Our democracy has a big money problem.

Wealthy donors have always had an outsized influence in our democracy, but misguided jurisprudence, like the Supreme Court’s Citizens United decision, has opened the floodgates for mega donations and corporate spending in our elections.

Spending on political races has skyrocketed, and running for office has never been more expensive. The 2016 election cycle was the most expensive in U.S. history with almost $6.5 billion spent. As a result, unless candidates are independently wealthy, they often need to court contributions from mega-donors or corporate interests to be competitive in their races.

This gives a very small number of people massive influence on who runs for office and, often, what issues they decide to talk about. In 2016, fewer than 400 families gave more than half of all of the money raised in the presidential race. That’s not how our democracy is supposed to work. Our democracy is supposed to be based on the principle of one person, one vote.

Ultimately, we need to overturn Citizens United and make other systemic changes if we want to get big money out of our elections. But large-scale changes like these take time, public pressure, and elected leaders who are committed to making it happen. That’s why we’re researching and advocating for small donor empowerment programs, that will bring power back to the people.

These programs match contributions of ordinary people with public funds. Candidates access these funds when they opt into the program and refuse to take large and corporate contributions. This means anyone with enough public support can run for office, those candidates can raise enough money to be competitive, and they will be answerable to their constituents, not a handful of mega-donors and corporations.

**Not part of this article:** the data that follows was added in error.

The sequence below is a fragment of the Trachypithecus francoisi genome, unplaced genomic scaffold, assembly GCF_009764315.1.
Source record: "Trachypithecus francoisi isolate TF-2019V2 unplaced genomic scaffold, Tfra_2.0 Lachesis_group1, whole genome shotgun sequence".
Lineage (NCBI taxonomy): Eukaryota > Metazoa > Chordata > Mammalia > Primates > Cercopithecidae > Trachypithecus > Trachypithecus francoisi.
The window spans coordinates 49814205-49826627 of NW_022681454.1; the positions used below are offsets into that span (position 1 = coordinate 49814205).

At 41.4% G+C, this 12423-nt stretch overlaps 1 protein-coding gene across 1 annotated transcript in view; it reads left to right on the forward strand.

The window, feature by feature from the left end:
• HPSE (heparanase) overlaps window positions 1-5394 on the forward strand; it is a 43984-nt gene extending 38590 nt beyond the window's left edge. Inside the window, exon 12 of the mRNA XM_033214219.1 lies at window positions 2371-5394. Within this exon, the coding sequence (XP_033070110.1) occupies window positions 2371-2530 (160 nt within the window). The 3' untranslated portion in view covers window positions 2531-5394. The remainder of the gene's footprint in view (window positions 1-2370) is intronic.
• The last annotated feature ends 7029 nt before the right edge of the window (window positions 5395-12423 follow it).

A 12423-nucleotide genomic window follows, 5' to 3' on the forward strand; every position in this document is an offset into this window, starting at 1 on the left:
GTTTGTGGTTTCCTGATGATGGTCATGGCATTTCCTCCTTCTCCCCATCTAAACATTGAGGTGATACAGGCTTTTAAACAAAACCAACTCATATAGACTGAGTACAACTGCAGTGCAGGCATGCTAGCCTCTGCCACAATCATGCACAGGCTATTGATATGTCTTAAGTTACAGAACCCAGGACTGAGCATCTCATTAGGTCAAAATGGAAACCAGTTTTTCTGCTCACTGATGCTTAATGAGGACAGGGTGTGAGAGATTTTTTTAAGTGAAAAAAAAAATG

Denver is one of 29 cities, states and counties across the country with small donor matching systems. In November, Denver residents voted to approve a new campaign finance system that candidates can opt-in to that would allow participants to run for office fueled by small donations and average voters. The measure improves upon the previous Democracy for the People measure that will be pulled from the ballot by proponents. The reform that Denver City Council approved, and voters will see on their ballot in November, would make three major changes:

  1. Lower contribution limits by two thirds to be more in line with other offices in Colorado.

  2. Eliminate direct business contributions to candidates and create a committee system that mirrors other races in Colorado including creating small donor committees that take in small donations.

  3. Create a new small donor empowerment program that candidates can opt-in to that would match any small donation of $50 or less with a 9 to 1 public match. Only candidates that have generated a certain number of contributions and thus demonstrated public support are eligible for the system. All unused public matching dollars are returned to the fund after the election.